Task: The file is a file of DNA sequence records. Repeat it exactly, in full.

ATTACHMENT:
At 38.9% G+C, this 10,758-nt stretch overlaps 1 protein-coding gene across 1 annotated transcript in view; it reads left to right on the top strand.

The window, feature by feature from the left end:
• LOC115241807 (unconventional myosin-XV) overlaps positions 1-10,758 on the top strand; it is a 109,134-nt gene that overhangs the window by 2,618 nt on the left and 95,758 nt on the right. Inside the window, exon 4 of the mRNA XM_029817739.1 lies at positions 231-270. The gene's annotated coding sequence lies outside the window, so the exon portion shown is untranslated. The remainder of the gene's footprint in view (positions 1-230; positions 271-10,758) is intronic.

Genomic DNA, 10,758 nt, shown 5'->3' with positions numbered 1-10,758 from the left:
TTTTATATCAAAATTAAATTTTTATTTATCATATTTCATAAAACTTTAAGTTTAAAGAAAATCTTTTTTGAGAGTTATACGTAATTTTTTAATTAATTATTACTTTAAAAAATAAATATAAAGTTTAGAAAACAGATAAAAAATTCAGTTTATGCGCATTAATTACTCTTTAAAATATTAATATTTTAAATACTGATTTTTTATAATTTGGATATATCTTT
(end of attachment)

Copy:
At 38.9% G+C, this 10,758-nt stretch overlaps 1 protein-coding gene across 1 annotated transcript in view; it reads left to right on the top strand.

The window, feature by feature from the left end:
• LOC115241807 (unconventional myosin-XV) overlaps positions 1-10,758 on the top strand; it is a 109,134-nt gene that overhangs the window by 2,618 nt on the left and 95,758 nt on the right. Inside the window, exon 4 of the mRNA XM_029817739.1 lies at positions 231-270. The gene's annotated coding sequence lies outside the window, so the exon portion shown is untranslated. The remainder of the gene's footprint in view (positions 1-230; positions 271-10,758) is intronic.

Genomic DNA, 10,758 nt, shown 5'->3' with positions numbered 1-10,758 from the left:
TTTTATATCAAAATTAAATTTTTATTTATCATATTTCATAAAACTTTAAGTTTAAAGAAAATCTTTTTTGAGAGTTATACGTAATTTTTTAATTAATTATTACTTTAAAAAATAAATATAAAGTTTAGAAAACAGATAAAAAATTCAGTTTATGCGCATTAATTACTCTTTAAAATATTAATATTTTAAATACTGATTTTTTATAATTTGGATATATCTTT